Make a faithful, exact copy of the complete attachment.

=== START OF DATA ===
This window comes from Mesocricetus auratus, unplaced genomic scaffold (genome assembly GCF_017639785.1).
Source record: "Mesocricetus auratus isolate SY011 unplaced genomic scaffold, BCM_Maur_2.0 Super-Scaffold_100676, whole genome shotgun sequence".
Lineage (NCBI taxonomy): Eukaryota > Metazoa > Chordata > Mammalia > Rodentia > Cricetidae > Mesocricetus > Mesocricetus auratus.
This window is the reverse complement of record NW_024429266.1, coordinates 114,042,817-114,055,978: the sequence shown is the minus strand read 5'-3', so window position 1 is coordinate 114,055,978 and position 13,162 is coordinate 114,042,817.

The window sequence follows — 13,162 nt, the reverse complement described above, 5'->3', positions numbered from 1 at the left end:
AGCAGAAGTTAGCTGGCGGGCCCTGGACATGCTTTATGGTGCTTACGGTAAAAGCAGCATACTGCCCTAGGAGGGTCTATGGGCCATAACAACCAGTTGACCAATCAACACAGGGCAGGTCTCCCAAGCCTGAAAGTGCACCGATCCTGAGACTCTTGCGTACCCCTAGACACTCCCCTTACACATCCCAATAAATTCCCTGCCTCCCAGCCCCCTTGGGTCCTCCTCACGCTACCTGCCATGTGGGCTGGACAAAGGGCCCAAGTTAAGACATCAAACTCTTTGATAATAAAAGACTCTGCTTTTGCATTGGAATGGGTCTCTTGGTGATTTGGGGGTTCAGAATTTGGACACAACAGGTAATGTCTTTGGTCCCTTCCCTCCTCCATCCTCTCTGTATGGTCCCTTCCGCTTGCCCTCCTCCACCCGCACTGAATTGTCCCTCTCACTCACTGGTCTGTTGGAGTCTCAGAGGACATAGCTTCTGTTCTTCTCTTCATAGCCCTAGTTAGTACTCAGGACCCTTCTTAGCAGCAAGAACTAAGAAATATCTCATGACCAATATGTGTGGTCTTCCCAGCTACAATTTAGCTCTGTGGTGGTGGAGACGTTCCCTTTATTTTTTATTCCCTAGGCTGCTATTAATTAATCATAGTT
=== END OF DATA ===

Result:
This window comes from Mesocricetus auratus, unplaced genomic scaffold (genome assembly GCF_017639785.1).
Source record: "Mesocricetus auratus isolate SY011 unplaced genomic scaffold, BCM_Maur_2.0 Super-Scaffold_100676, whole genome shotgun sequence".
Lineage (NCBI taxonomy): Eukaryota > Metazoa > Chordata > Mammalia > Rodentia > Cricetidae > Mesocricetus > Mesocricetus auratus.
This window is the reverse complement of record NW_024429266.1, coordinates 114,042,817-114,055,978: the sequence shown is the minus strand read 5'-3', so window position 1 is coordinate 114,055,978 and position 13,162 is coordinate 114,042,817.

The window sequence follows — 13,162 nt, the reverse complement described above, 5'->3', positions numbered from 1 at the left end:
AGCAGAAGTTAGCTGGCGGGCCCTGGACATGCTTTATGGTGCTTACGGTAAAAGCAGCATACTGCCCTAGGAGGGTCTATGGGCCATAACAACCAGTTGACCAATCAACACAGGGCAGGTCTCCCAAGCCTGAAAGTGCACCGATCCTGAGACTCTTGCGTACCCCTAGACACTCCCCTTACACATCCCAATAAATTCCCTGCCTCCCAGCCCCCTTGGGTCCTCCTCACGCTACCTGCCATGTGGGCTGGACAAAGGGCCCAAGTTAAGACATCAAACTCTTTGATAATAAAAGACTCTGCTTTTGCATTGGAATGGGTCTCTTGGTGATTTGGGGGTTCAGAATTTGGACACAACAGGTAATGTCTTTGGTCCCTTCCCTCCTCCATCCTCTCTGTATGGTCCCTTCCGCTTGCCCTCCTCCACCCGCACTGAATTGTCCCTCTCACTCACTGGTCTGTTGGAGTCTCAGAGGACATAGCTTCTGTTCTTCTCTTCATAGCCCTAGTTAGTACTCAGGACCCTTCTTAGCAGCAAGAACTAAGAAATATCTCATGACCAATATGTGTGGTCTTCCCAGCTACAATTTAGCTCTGTGGTGGTGGAGACGTTCCCTTTATTTTTTATTCCCTAGGCTGCTATTAATTAATCATAGTT